Moussu T ‘Home sweet home’ (Manivette/Le Chant du Monde) 4/5

Qu’es aquo l’occitan? What is Occitan? If this language looks unfamiliar, then it is because Occitan is part of the Romance family of languages, similar to Catalan and Spanish, but was spoken throughout the south of France until the 1789 revolution after which time it was largely relegated to the countryside and instead what we know call French took over as the national language. Marseille-based group Moussu T are part of a cultural and linguistic revival that champions the use of the language and on releasing their latest album, ‘Home sweet home’ have used this as the backdrop to their folksy-retro sound which is given a cosmopolitan twist with a mixture of acoustic instrumentation (banjo, washboard) and more exotic sounds (Brazilian berimbau and the Medieval-sounding cougourdon).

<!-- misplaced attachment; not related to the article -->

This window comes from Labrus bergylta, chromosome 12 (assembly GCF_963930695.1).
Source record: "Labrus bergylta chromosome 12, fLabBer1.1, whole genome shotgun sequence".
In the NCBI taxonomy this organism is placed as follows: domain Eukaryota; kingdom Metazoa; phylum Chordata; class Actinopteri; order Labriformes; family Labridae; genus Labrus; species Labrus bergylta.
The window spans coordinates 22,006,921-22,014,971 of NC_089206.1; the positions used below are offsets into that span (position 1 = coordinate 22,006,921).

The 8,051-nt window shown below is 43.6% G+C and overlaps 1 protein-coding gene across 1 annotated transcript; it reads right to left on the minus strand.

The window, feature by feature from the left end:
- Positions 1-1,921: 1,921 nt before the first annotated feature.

Social and cultural themese comprise the majority of the songs and catchy they are too. Tipifying proceedings is ‘Mar e montanha’ which praises the people and places that make up the linguistic boundary that is Occitania while ‘Camarada’ evokes the literary heritage of the troubadours (an early example of we might crudely refer to now as crooners)and ‘Labour song’ adds in references to the Spanish civil war. Marseille is an extremely cosmopolitan city in the twenty-first century with its inhabitants are made up of multiple identities from North Africa to Italy, Greece and further afield. The Cuban-inspired song ‘A la Ciotat Pt.2’ features guitar and vocal ensemble whereas on ‘Lo Chaple’ the legendary Marseille group Massilia Sound System are sampled on a track that questions what has been done to this city. On the country-folk of ‘Il fait beau’ and the ballad of the title track, one wonders whther the band has been influenced by the dust-bowl era of folk singers from Woody Guthrie onwards. In sum this is one of the year’s most pleasurable listens from a truly original band with a highly distinctive repertoire. Qu’es aquo l’occitan? It’s the language of Occitania! Tim Stenhouse

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